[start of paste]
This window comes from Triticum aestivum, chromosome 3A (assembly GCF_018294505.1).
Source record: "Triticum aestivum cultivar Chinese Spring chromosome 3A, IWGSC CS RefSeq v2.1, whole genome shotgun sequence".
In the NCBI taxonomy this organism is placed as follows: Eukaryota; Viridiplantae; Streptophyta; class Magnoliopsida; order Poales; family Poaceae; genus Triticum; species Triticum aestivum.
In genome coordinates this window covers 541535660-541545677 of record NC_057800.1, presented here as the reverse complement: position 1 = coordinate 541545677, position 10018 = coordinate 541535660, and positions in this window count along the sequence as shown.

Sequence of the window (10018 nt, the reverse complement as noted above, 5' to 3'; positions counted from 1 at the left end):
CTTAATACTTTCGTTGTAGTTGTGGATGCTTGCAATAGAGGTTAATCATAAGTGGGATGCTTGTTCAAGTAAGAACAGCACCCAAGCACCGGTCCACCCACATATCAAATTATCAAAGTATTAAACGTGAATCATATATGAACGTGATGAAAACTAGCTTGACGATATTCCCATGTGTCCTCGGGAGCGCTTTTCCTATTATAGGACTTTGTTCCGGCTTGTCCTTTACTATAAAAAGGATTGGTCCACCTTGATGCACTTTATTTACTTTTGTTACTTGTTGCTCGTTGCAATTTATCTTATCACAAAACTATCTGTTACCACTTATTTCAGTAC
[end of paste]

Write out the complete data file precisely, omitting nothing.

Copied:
This window comes from Triticum aestivum, chromosome 3A (assembly GCF_018294505.1).
Source record: "Triticum aestivum cultivar Chinese Spring chromosome 3A, IWGSC CS RefSeq v2.1, whole genome shotgun sequence".
In the NCBI taxonomy this organism is placed as follows: Eukaryota; Viridiplantae; Streptophyta; class Magnoliopsida; order Poales; family Poaceae; genus Triticum; species Triticum aestivum.
In genome coordinates this window covers 541535660-541545677 of record NC_057800.1, presented here as the reverse complement: position 1 = coordinate 541545677, position 10018 = coordinate 541535660, and positions in this window count along the sequence as shown.

Sequence of the window (10018 nt, the reverse complement as noted above, 5' to 3'; positions counted from 1 at the left end):
CTTAATACTTTCGTTGTAGTTGTGGATGCTTGCAATAGAGGTTAATCATAAGTGGGATGCTTGTTCAAGTAAGAACAGCACCCAAGCACCGGTCCACCCACATATCAAATTATCAAAGTATTAAACGTGAATCATATATGAACGTGATGAAAACTAGCTTGACGATATTCCCATGTGTCCTCGGGAGCGCTTTTCCTATTATAGGACTTTGTTCCGGCTTGTCCTTTACTATAAAAAGGATTGGTCCACCTTGATGCACTTTATTTACTTTTGTTACTTGTTGCTCGTTGCAATTTATCTTATCACAAAACTATCTGTTACCACTTATTTCAGTAC